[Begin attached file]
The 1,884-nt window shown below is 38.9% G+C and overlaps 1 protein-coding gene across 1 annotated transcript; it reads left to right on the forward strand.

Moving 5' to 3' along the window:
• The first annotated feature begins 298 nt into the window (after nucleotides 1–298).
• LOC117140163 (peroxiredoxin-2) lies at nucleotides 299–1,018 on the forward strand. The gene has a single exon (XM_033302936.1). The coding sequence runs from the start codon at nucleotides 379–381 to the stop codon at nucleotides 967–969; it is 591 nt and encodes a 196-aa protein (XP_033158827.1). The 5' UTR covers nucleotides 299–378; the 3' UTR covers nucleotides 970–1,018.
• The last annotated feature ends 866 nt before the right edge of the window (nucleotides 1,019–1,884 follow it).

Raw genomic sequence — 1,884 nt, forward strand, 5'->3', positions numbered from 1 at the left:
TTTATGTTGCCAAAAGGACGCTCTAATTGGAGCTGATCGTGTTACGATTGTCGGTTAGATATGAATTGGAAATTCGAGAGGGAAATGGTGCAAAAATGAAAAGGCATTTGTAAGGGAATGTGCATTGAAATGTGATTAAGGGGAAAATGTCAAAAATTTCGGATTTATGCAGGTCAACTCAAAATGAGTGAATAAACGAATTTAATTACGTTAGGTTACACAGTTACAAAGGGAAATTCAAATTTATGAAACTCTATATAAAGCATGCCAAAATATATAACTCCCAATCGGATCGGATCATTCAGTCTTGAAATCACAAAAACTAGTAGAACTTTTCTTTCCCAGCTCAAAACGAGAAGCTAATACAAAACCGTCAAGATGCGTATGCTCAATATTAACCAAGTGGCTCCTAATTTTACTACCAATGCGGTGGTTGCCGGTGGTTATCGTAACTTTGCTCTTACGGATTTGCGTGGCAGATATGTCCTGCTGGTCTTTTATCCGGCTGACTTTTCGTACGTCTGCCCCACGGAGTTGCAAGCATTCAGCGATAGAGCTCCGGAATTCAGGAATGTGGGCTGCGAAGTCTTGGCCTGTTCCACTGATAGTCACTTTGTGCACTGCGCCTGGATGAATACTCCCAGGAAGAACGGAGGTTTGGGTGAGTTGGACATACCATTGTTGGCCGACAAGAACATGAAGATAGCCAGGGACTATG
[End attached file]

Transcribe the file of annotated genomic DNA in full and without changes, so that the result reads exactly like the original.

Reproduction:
The 1,884-nt window shown below is 38.9% G+C and overlaps 1 protein-coding gene across 1 annotated transcript; it reads left to right on the forward strand.

Moving 5' to 3' along the window:
• The first annotated feature begins 298 nt into the window (after nucleotides 1–298).
• LOC117140163 (peroxiredoxin-2) lies at nucleotides 299–1,018 on the forward strand. The gene has a single exon (XM_033302936.1). The coding sequence runs from the start codon at nucleotides 379–381 to the stop codon at nucleotides 967–969; it is 591 nt and encodes a 196-aa protein (XP_033158827.1). The 5' UTR covers nucleotides 299–378; the 3' UTR covers nucleotides 970–1,018.
• The last annotated feature ends 866 nt before the right edge of the window (nucleotides 1,019–1,884 follow it).

Raw genomic sequence — 1,884 nt, forward strand, 5'->3', positions numbered from 1 at the left:
TTTATGTTGCCAAAAGGACGCTCTAATTGGAGCTGATCGTGTTACGATTGTCGGTTAGATATGAATTGGAAATTCGAGAGGGAAATGGTGCAAAAATGAAAAGGCATTTGTAAGGGAATGTGCATTGAAATGTGATTAAGGGGAAAATGTCAAAAATTTCGGATTTATGCAGGTCAACTCAAAATGAGTGAATAAACGAATTTAATTACGTTAGGTTACACAGTTACAAAGGGAAATTCAAATTTATGAAACTCTATATAAAGCATGCCAAAATATATAACTCCCAATCGGATCGGATCATTCAGTCTTGAAATCACAAAAACTAGTAGAACTTTTCTTTCCCAGCTCAAAACGAGAAGCTAATACAAAACCGTCAAGATGCGTATGCTCAATATTAACCAAGTGGCTCCTAATTTTACTACCAATGCGGTGGTTGCCGGTGGTTATCGTAACTTTGCTCTTACGGATTTGCGTGGCAGATATGTCCTGCTGGTCTTTTATCCGGCTGACTTTTCGTACGTCTGCCCCACGGAGTTGCAAGCATTCAGCGATAGAGCTCCGGAATTCAGGAATGTGGGCTGCGAAGTCTTGGCCTGTTCCACTGATAGTCACTTTGTGCACTGCGCCTGGATGAATACTCCCAGGAAGAACGGAGGTTTGGGTGAGTTGGACATACCATTGTTGGCCGACAAGAACATGAAGATAGCCAGGGACTATG